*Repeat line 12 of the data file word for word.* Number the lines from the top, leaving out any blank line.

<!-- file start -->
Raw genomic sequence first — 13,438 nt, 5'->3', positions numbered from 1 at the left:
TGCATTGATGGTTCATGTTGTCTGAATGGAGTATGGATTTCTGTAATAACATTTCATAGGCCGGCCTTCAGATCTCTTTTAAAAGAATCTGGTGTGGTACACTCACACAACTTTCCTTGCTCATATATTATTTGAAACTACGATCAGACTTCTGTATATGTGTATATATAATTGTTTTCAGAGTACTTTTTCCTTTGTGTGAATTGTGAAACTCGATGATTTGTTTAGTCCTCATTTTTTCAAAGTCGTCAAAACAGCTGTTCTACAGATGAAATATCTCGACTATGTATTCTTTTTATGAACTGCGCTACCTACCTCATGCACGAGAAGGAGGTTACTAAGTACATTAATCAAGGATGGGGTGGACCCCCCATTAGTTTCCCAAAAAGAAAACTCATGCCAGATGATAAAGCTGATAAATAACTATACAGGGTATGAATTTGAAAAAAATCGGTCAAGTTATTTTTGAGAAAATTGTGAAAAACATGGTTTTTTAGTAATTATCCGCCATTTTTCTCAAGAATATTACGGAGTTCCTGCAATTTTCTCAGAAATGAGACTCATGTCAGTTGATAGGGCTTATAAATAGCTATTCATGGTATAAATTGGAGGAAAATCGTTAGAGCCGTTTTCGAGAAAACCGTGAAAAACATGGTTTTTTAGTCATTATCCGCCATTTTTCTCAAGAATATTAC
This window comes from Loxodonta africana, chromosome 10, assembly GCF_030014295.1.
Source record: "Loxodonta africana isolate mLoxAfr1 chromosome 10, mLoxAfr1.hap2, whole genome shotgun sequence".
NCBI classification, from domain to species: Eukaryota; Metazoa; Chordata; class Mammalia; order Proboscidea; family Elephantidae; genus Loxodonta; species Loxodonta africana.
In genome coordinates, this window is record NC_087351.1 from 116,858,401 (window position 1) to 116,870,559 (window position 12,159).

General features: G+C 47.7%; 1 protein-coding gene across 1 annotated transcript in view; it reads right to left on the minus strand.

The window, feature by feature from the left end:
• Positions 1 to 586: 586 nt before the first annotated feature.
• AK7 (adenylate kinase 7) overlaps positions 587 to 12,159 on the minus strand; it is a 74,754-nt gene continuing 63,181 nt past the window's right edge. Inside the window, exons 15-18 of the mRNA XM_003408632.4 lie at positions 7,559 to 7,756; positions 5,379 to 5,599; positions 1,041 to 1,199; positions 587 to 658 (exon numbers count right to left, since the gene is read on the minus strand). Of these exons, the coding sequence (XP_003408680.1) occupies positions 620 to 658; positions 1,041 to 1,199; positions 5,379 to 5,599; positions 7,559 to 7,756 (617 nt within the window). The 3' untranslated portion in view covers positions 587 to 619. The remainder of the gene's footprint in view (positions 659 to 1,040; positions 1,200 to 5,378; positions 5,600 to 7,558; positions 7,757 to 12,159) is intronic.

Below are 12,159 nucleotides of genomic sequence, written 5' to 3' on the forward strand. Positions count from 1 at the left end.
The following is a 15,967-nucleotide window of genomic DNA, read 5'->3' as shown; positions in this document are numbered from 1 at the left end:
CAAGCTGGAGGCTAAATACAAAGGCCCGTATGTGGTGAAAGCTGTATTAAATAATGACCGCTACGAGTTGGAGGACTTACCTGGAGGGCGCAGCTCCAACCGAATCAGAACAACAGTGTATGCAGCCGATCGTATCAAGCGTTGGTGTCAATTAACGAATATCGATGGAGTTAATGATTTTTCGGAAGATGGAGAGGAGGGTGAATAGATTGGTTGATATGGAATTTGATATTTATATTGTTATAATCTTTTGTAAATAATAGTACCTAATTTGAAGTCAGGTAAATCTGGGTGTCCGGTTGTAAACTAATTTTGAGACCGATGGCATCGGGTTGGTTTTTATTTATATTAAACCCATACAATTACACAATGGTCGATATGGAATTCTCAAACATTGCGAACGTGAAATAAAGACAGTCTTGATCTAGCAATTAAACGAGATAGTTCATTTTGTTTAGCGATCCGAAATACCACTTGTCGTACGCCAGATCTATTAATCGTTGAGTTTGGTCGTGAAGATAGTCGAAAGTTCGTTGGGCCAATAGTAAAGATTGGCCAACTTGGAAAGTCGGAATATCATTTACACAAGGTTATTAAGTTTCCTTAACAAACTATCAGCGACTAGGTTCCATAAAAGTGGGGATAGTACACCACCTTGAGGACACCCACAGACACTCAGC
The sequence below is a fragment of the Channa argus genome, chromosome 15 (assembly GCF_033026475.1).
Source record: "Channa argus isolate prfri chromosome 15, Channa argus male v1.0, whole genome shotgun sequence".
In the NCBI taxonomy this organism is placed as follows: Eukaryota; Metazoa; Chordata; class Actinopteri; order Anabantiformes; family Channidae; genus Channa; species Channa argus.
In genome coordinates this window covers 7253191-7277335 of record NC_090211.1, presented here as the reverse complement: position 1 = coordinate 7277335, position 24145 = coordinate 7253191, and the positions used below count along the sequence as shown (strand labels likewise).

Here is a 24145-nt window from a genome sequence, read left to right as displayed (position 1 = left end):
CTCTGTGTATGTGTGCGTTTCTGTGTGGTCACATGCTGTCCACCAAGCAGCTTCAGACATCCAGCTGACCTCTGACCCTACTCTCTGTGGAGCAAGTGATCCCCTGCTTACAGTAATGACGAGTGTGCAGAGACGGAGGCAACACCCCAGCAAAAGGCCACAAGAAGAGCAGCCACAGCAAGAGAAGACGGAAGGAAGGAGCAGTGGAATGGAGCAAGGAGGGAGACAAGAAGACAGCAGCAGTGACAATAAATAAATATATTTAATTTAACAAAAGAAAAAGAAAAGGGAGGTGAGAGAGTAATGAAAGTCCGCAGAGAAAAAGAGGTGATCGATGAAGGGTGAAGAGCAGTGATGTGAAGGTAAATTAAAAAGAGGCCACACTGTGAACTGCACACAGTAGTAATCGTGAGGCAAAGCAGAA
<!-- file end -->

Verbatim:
The following is a 15,967-nucleotide window of genomic DNA, read 5'->3' as shown; positions in this document are numbered from 1 at the left end: